Presentation on theme: "CHAPTER 8 REGIONAL SOCIETIES"— Presentation transcript:
1CHAPTER 8 REGIONAL SOCIETIES The American Nation3/31/2017CHAPTER 8 REGIONAL SOCIETIESSection 1: The North and the MidwestSection 2: The Cotton KingdomSection 3: The Slave SystemCHAPTER 8--REGIONAL SOCIETIES
2Objectives: Section 1: The North and the Midwest What were the differences between the lifestyles of wealthy, poor, and middle-class families?What innovations transformed industrial and farm production and domestic life in the early 1800s?What were the major issues concerning trade unions, and what actions did unions take in the early to mid-1800s?What groups immigrated to the United States in the mid-1800s, and how did some Americans respond to this immigration?How did life in the Midwest change in the early 1800s?
3Wealthy families Section 1: The North and the Midwest headed by bankers, manufacturers, and merchantslavish homes; often concerned about social status
4Middle-class families Section 1: The North and the MidwestMiddle-class familiesheaded by lawyers, artisans, ministers, and shopkeepersmodest homes; emphasized education
5Poor families Section 1: The North and the Midwest small apartments, attics, or cellarshigh levels of crime and disease
6Innovations Section 1: The North and the Midwest The factory system allowed all aspects of manufacturing to take place under one roof.Power looms enabled factory production of cloth.Lighter, stronger plows required less strength to operate.The mechanical reaper allowed greater harvests in less time.Sewing machines saved labor in the home.
7Issues of trade unions Section 1: The North and the Midwest rising working hoursincreased production demandschild laborpoverty of workerssafety standards
8Actions of unions Section 1: The North and the Midwest went on strike organized political associationspushed for reforms
9Immigrants in the mid-1800s Section 1: The North and the MidwestImmigrants in the mid-1800smany Irishmany Germansmany Roman Catholics
10Nativist response Section 1: The North and the Midwest favoritism toward native-borndesire to restrict immigrants’ voting and political rightscreation of nativist organizationsanti-Catholic riotsviolence against the foreign-born
11Life in the Midwest Section 1: The North and the Midwest increased demand for cropsincreasing crop specializationnew agricultural technologyshift from home-produced goods to store-bought goods
12Objectives: Section 2: The Cotton Kingdom What were the major elements of the southern economy?How did planters differ from yeoman farmers and poor white farmers?What cultural traits did white southerners of different classes share?What was life like for most free African Americans in the South?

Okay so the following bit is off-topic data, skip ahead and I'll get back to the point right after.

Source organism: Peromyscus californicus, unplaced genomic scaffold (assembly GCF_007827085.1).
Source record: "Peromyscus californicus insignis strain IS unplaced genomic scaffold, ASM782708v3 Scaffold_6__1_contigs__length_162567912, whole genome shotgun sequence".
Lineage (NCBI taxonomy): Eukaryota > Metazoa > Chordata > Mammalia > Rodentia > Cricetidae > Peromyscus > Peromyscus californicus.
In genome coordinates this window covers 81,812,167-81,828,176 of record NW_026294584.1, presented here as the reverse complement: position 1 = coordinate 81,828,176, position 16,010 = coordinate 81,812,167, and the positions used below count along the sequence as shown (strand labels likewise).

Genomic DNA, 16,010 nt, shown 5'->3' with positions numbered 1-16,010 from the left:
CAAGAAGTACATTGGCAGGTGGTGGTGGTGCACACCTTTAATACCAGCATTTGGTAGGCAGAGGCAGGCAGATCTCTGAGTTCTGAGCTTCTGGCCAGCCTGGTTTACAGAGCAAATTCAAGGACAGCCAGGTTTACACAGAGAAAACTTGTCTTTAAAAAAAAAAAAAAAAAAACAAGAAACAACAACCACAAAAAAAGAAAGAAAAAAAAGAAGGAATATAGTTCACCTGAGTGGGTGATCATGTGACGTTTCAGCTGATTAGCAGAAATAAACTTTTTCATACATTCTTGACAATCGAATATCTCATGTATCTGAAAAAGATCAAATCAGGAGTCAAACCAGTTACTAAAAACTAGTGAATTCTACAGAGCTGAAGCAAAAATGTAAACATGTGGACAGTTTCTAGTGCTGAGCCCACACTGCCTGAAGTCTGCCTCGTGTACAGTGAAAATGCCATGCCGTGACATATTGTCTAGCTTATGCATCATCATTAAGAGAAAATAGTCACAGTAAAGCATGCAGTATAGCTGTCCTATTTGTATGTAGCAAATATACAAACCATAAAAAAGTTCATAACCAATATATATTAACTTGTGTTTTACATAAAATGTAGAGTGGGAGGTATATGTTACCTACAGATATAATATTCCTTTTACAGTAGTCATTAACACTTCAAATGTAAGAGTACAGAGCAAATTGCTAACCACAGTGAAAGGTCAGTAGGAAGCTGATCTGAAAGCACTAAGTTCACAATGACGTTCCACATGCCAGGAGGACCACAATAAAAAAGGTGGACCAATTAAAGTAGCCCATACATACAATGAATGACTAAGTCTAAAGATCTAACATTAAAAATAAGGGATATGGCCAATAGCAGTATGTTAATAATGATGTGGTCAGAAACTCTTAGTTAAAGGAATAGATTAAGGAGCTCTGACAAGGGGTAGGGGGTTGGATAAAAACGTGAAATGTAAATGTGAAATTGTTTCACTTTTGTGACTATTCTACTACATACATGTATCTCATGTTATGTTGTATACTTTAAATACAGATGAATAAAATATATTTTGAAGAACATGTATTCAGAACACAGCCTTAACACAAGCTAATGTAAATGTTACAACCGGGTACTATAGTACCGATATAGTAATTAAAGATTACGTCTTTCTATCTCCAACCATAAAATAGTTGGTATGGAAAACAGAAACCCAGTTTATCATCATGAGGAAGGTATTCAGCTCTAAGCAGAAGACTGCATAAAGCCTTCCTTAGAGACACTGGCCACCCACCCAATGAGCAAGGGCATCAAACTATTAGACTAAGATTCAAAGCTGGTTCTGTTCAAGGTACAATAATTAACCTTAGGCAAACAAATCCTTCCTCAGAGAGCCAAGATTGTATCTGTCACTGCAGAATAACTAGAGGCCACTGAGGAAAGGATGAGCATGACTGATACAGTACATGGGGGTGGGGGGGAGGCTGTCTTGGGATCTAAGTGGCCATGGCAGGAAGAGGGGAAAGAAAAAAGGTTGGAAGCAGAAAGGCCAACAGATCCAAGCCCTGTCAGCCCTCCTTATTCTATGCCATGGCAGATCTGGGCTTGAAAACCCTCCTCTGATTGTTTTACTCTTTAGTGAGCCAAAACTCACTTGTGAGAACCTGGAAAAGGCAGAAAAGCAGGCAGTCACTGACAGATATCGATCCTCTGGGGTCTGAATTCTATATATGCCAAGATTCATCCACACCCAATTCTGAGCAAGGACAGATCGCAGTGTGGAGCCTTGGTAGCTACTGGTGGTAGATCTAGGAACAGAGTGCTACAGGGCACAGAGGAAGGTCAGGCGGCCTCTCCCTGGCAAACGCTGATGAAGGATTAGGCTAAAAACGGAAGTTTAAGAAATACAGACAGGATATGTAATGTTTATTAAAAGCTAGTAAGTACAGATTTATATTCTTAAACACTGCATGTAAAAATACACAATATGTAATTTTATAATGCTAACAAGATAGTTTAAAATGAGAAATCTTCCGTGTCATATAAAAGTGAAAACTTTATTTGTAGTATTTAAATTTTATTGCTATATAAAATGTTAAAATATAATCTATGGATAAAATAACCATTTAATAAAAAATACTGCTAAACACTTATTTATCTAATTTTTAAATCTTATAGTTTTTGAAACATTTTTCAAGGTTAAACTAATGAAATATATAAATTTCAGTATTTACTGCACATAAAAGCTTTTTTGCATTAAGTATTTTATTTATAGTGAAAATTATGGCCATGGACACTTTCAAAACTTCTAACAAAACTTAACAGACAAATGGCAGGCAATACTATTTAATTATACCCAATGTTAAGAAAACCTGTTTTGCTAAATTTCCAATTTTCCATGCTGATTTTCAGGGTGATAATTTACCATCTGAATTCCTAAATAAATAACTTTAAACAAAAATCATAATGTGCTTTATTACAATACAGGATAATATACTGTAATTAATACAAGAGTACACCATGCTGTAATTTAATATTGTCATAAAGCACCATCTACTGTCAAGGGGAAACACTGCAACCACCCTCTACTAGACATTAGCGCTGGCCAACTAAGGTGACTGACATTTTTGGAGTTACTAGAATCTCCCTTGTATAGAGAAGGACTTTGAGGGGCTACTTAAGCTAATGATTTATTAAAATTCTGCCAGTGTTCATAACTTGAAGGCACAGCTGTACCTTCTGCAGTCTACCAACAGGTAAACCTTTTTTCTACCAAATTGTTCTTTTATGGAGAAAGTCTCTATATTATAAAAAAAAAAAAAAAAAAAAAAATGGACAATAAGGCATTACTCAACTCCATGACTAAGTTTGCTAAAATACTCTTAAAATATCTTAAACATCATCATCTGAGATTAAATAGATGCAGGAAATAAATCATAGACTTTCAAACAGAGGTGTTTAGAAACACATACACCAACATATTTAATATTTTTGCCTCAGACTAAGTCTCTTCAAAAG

13Elements of the southern economy Section 2: The Cotton KingdomElements of the southern economyhigh-demand agricultural goods such as cotton, corn, and tobaccoslave labormanufacturing of bricks, textiles, and tobacco productsgood portsfew factory workersinsufficient taxes to pay for improvementslittle purchasing power in the hands of the majority
14Planters Section 2: The Cotton Kingdom large, sometimes elaborate houses20 or more slaves
15Yeoman farmers Section 2: The Cotton Kingdom in the majority small, modest homesgrew own food
16Poor whites Section 2: The Cotton Kingdom lived on unproductive land struggled to provide for themselves
17Cultural traits of white southerners Section 2: The Cotton KingdomCultural traits of white southernersdiet included corn, pork, and coffeesimilar housingmusic, stories, arts and crafts influenced by British and African heritagecommon religion interpreted to support slavery
18Life for free African Americans Section 2: The Cotton KingdomLife for free African Americansusually required to register with local authoritiesrequired to carry identification passesnot allowed to votenot allowed to hold meetingsnot allowed to bear weaponsnot allowed to testify in court against whites
19Objectives: Section 3: The Slave System How did critics and supporters of slavery explain their positions?What were the living conditions of enslaved African Americans like?What was the cultural life of slaves like?What types of resistance did slaves practice?
20Arguments against slavery Section 3: The Slave SystemArguments against slaverycontradicted the values of freedom and libertyless profitable than basing economy on wage labor
21Arguments for slavery Section 3: The Slave System only way to provide an adequate supply of laborslaves provided with adequate food and clothingslaves cared for in old age
22Living conditions of slaves Section 3: The Slave SystemLiving conditions of slavespoor housinglimited foodviolent punishmentsthreats of being soldfamilies divided
23Cultural life of slaves Section 3: The Slave SystemCultural life of slavesstruggle to maintain family tiesnot allowed to learn to read, so became skilled storytellersanimal tales used to veil discussion of ownersAfrican heritage reflected in rhythms and communal singing in musicwoodcarvings, pottery, woven baskets as folk artreligion a blend of Christian elements and traditional African beliefs
24Resistance of slaves Section 3: The Slave System revolts work shutdowns and slowdownsrunning away